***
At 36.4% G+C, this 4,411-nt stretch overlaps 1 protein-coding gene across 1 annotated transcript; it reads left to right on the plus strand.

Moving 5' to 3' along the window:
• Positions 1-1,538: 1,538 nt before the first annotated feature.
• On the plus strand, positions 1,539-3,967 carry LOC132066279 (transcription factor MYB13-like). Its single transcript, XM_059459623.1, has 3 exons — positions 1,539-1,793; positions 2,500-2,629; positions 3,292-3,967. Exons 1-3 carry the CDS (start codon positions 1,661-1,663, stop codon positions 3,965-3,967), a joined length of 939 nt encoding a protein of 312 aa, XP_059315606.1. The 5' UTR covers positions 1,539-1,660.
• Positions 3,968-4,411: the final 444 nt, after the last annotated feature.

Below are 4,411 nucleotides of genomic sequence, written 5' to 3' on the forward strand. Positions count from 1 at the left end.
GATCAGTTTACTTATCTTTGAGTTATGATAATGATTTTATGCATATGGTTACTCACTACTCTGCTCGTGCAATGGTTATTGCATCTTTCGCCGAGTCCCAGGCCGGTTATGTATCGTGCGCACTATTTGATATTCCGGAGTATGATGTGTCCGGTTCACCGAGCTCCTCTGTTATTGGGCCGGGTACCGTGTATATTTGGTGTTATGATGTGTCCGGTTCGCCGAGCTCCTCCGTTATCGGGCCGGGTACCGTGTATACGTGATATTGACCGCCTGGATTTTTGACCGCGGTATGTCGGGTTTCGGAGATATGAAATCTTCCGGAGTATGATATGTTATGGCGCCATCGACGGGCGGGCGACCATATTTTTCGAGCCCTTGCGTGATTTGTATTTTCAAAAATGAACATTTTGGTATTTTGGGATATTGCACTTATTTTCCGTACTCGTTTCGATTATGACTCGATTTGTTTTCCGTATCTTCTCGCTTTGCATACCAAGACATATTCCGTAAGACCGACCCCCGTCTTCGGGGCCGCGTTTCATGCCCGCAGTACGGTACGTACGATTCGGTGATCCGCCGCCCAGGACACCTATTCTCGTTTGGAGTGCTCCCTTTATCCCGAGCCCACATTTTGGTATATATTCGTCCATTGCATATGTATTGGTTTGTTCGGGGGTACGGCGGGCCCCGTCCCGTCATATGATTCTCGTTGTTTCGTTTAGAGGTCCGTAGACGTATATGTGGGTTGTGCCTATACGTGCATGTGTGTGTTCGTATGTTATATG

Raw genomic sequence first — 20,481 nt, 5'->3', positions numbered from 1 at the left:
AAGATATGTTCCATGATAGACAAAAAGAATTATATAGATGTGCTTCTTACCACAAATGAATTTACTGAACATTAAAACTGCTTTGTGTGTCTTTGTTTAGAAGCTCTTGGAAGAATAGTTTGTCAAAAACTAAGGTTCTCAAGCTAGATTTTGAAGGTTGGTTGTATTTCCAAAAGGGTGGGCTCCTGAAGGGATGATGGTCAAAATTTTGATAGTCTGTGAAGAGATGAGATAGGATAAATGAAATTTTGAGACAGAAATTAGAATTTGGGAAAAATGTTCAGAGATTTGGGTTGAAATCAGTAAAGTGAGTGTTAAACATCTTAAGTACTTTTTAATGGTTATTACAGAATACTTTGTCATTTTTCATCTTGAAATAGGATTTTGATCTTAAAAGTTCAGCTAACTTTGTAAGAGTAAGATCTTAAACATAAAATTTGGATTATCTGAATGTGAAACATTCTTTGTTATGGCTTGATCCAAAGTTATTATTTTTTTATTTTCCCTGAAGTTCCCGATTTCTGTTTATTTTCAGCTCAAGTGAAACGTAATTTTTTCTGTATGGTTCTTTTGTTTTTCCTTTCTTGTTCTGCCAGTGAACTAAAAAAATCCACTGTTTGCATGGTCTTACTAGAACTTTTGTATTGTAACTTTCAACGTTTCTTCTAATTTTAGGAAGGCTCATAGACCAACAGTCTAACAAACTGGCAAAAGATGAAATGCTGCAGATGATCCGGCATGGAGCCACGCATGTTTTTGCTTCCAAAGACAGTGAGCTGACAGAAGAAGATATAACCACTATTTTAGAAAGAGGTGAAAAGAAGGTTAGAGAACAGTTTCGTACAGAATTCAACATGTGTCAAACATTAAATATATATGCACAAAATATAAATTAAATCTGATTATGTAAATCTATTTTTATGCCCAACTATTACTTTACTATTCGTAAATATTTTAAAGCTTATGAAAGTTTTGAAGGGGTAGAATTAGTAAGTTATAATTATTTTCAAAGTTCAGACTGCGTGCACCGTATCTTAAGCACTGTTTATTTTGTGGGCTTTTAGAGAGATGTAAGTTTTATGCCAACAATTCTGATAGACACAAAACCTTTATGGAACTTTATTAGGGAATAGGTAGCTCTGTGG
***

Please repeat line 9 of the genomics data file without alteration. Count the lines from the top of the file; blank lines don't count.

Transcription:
AAGATATGTTCCATGATAGACAAAAAGAATTATATAGATGTGCTTCTTACCACAAATGAATTTACTGAACATTAAAACTGCTTTGTGTGTCTTTGTTTAGAAGCTCTTGGAAGAATAGTTTGTCAAAAACTAAGGTTCTCAAGCTAGATTTTGAAGGTTGGTTGTATTTCCAAAAGGGTGGGCTCCTGAAGGGATGATGGTCAAAATTTTGATAGTCTGTGAAGAGATGAGATAGGATAAATGAAATTTTGAGACAGAAATTAGAATTTGGGAAAAATGTTCAGAGATTTGGGTTGAAATCAGTAAAGTGAGTGTTAAACATCTTAAGTACTTTTTAATGGTTATTACAGAATACTTTGTCATTTTTCATCTTGAAATAGGATTTTGATCTTAAAAGTTCAGCTAACTTTGTAAGAGTAAGATCTTAAACATAAAATTTGGATTATCTGAATGTGAAACATTCTTTGTTATGGCTTGATCCAAAGTTATTATTTTTTTATTTTCCCTGAAGTTCCCGATTTCTGTTTATTTTCAGCTCAAGTGAAACGTAATTTTTTCTGTATGGTTCTTTTGTTTTTCCTTTCTTGTTCTGCCAGTGAACTAAAAAAATCCACTGTTTGCATGGTCTTACTAGAACTTTTGTATTGTAACTTTCAACGTTTCTTCTAATTTTAGGAAGGCTCATAGACCAACAGTCTAACAAACTGGCAAAAGATGAAATGCTGCAGATGATCCGGCATGGAGCCACGCATGTTTTTGCTTCCAAAGACAGTGAGCTGACAGAAGAAGATATAACCACTATTTTAGAAAGAGGTGAAAAGAAGGTTAGAGAACAGTTTCGTACAGAATTCAACATGTGTCAAACATTAAATATATATGCACAAAATATAAATTAAATCTGATTATGTAAATCTATTTTTATGCCCAACTATTACTTTACTATTCGTAAATATTTTAAAGCTTATGAAAGTTTTGAAGGGGTAGAATTAGTAAGTTATAATTATTTTCAAAGTTCAGACTGCGTGCACCGTATCTTAAGCACTGTTTATTTTGTGGGCTTTTAGAGAGATGTAAGTTTTATGCCAACAATTCTGATAGACACAAAACCTTTATGGAACTTTATTAGGGAATAGGTAGCTCTGTGG